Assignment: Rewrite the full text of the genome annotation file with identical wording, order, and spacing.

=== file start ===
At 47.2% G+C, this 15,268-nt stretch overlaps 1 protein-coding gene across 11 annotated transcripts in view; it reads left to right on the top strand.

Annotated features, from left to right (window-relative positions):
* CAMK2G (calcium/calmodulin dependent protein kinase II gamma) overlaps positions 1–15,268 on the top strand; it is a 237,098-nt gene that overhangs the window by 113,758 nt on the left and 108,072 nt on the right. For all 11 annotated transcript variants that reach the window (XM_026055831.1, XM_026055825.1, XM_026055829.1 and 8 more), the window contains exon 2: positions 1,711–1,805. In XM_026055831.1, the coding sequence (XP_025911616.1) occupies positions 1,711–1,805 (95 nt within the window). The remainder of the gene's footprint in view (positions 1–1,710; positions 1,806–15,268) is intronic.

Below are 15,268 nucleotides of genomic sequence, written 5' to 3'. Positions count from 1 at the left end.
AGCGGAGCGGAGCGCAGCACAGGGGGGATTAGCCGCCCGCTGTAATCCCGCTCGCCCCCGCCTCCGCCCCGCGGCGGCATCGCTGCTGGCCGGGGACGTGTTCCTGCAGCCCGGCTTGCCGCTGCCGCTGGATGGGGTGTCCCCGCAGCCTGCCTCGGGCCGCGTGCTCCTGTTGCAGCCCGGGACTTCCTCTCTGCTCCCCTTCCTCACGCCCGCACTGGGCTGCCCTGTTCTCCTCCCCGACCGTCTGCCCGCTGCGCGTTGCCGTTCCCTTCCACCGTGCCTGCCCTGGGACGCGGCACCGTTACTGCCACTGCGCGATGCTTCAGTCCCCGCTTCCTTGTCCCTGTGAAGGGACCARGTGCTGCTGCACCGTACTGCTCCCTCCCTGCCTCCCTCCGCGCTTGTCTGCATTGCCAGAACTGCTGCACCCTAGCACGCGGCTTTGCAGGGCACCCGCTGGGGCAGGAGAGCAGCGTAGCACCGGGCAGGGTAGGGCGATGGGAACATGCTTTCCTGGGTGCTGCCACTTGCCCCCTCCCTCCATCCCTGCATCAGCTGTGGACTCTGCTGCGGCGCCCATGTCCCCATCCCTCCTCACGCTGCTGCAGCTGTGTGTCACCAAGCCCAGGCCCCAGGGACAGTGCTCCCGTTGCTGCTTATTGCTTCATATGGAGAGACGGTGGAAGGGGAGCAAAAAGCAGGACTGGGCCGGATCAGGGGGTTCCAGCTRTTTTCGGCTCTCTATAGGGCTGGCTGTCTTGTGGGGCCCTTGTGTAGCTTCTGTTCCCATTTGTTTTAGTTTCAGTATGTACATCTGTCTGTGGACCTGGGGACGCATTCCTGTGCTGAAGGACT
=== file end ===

At 47.2% G+C, this 15,268-nt stretch overlaps 1 protein-coding gene across 11 annotated transcripts in view; it reads left to right on the top strand.

Annotated features, from left to right (window-relative positions):
* CAMK2G (calcium/calmodulin dependent protein kinase II gamma) overlaps positions 1–15,268 on the top strand; it is a 237,098-nt gene that overhangs the window by 113,758 nt on the left and 108,072 nt on the right. For all 11 annotated transcript variants that reach the window (XM_026055831.1, XM_026055825.1, XM_026055829.1 and 8 more), the window contains exon 2: positions 1,711–1,805. In XM_026055831.1, the coding sequence (XP_025911616.1) occupies positions 1,711–1,805 (95 nt within the window). The remainder of the gene's footprint in view (positions 1–1,710; positions 1,806–15,268) is intronic.

Below are 15,268 nucleotides of genomic sequence, written 5' to 3'. Positions count from 1 at the left end.
AGCGGAGCGGAGCGCAGCACAGGGGGGATTAGCCGCCCGCTGTAATCCCGCTCGCCCCCGCCTCCGCCCCGCGGCGGCATCGCTGCTGGCCGGGGACGTGTTCCTGCAGCCCGGCTTGCCGCTGCCGCTGGATGGGGTGTCCCCGCAGCCTGCCTCGGGCCGCGTGCTCCTGTTGCAGCCCGGGACTTCCTCTCTGCTCCCCTTCCTCACGCCCGCACTGGGCTGCCCTGTTCTCCTCCCCGACCGTCTGCCCGCTGCGCGTTGCCGTTCCCTTCCACCGTGCCTGCCCTGGGACGCGGCACCGTTACTGCCACTGCGCGATGCTTCAGTCCCCGCTTCCTTGTCCCTGTGAAGGGACCARGTGCTGCTGCACCGTACTGCTCCCTCCCTGCCTCCCTCCGCGCTTGTCTGCATTGCCAGAACTGCTGCACCCTAGCACGCGGCTTTGCAGGGCACCCGCTGGGGCAGGAGAGCAGCGTAGCACCGGGCAGGGTAGGGCGATGGGAACATGCTTTCCTGGGTGCTGCCACTTGCCCCCTCCCTCCATCCCTGCATCAGCTGTGGACTCTGCTGCGGCGCCCATGTCCCCATCCCTCCTCACGCTGCTGCAGCTGTGTGTCACCAAGCCCAGGCCCCAGGGACAGTGCTCCCGTTGCTGCTTATTGCTTCATATGGAGAGACGGTGGAAGGGGAGCAAAAAGCAGGACTGGGCCGGATCAGGGGGTTCCAGCTRTTTTCGGCTCTCTATAGGGCTGGCTGTCTTGTGGGGCCCTTGTGTAGCTTCTGTTCCCATTTGTTTTAGTTTCAGTATGTACATCTGTCTGTGGACCTGGGGACGCATTCCTGTGCTGAAGGACT